Output buffer 101 of FIG. 1 is, of course, constructed similarly as output buffer 100. Output buffer 101 operates in a similar manner to present a data state at terminal D1 according to the data state of data input line IN1, when enabled, and to present a high impedance state thereat responsive to output disable line DIS being at a high logic level. For ease of illustration, NAND function 201 and NOR function 221 are shown in FIG. 2 in conventional logic gate form; however, as shown in FIG. 2, NAND 221 is biased through its associated resistors R11 and R21, and NOR 221 is biased through its associated resistors R31 and R41.
The purpose of resistors R1 through R4 for each of output buffers 10 in the conventional arrangement of FIG. 1 is for purposes of controlling the switching rate of output buffers 10, and limiting the noise generated at the output terminals D. Referring to NAND 200 for example, the speed at which either of p-channel transistors 16 can pull up the gate of transistor 120 toward Vcc (responsive to either of data input lines IN0 or inverted output disable line DIS-- being low) will decrease with larger values of resistance for resistor R10, and will increase with smaller values of resistance for resistor R10. Similarly, the speed at which n-channel transistors 18 can discharge the gate of transistor 120 to ground (responsive to both of data input lines IN0 and inverted output disable line DIS-- being high) will decrease with larger resistance values of resistor R20 and increase with smaller resistance values for resistor R20.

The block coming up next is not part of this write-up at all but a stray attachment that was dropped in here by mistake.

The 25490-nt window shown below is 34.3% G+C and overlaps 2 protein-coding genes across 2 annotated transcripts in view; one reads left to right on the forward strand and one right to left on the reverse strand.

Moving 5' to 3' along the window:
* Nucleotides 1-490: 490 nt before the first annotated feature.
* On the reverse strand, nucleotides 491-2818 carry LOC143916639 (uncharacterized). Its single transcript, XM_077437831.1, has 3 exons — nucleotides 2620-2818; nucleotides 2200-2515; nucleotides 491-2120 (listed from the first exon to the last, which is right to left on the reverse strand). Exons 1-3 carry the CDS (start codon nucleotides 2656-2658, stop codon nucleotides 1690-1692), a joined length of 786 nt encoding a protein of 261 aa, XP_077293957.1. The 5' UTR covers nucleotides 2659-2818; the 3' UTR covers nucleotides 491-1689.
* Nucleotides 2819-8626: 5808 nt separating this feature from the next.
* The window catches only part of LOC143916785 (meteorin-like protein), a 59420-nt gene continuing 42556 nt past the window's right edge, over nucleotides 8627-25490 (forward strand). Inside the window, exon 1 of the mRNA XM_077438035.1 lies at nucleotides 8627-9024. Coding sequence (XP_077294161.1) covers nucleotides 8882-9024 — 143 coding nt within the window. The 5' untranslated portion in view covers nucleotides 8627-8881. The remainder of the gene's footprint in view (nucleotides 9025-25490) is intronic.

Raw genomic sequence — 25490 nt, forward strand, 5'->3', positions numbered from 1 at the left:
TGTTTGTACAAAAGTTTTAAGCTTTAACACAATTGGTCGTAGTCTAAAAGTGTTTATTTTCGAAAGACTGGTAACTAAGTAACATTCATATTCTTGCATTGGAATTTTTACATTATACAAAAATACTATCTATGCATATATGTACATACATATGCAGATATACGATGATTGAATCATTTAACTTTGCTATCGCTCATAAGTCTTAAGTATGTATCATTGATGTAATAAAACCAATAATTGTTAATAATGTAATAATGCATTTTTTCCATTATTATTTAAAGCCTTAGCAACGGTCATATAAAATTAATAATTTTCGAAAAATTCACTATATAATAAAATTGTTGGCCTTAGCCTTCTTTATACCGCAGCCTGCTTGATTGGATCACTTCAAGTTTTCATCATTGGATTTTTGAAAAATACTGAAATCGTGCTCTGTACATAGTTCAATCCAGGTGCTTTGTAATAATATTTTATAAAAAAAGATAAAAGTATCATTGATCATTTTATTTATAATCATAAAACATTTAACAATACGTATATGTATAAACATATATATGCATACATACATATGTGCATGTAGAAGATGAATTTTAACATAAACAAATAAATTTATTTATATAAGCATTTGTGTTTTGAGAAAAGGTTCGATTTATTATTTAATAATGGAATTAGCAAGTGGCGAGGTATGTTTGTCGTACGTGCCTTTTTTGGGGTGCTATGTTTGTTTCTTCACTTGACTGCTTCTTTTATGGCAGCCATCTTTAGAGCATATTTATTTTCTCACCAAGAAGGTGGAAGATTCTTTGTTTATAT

Accordingly, in this conventional arrangement, the resistance values of resistors R1 through R4 can be selected, for each of output buffers 10, to control the speed at which terminals D switch state, and thus control the Ldi/dt noise generated thereby. A further benefit of reducing the switching speed of the NANDs 20 and NORs 22 is that crowbar current through the push-pull transistors 12 and 14 can be avoided, for example by selecting the resistor values R1 through R4 so that each of the transistors 12 and 14 turn on slowly, but turn off quickly. To achieve this, resistors R1 and R4 would have relatively low resistance, and that resistors R2 and R3 would have relatively high resistance. This control of the Ldi/dt noise, and minimization of crowbar current by use of resistors R1 through R4 will, of course, require trade-off with reduced switching speed of output terminals D. Selection of the resistor values have been made, according to these parameters, by circuit designers in the art.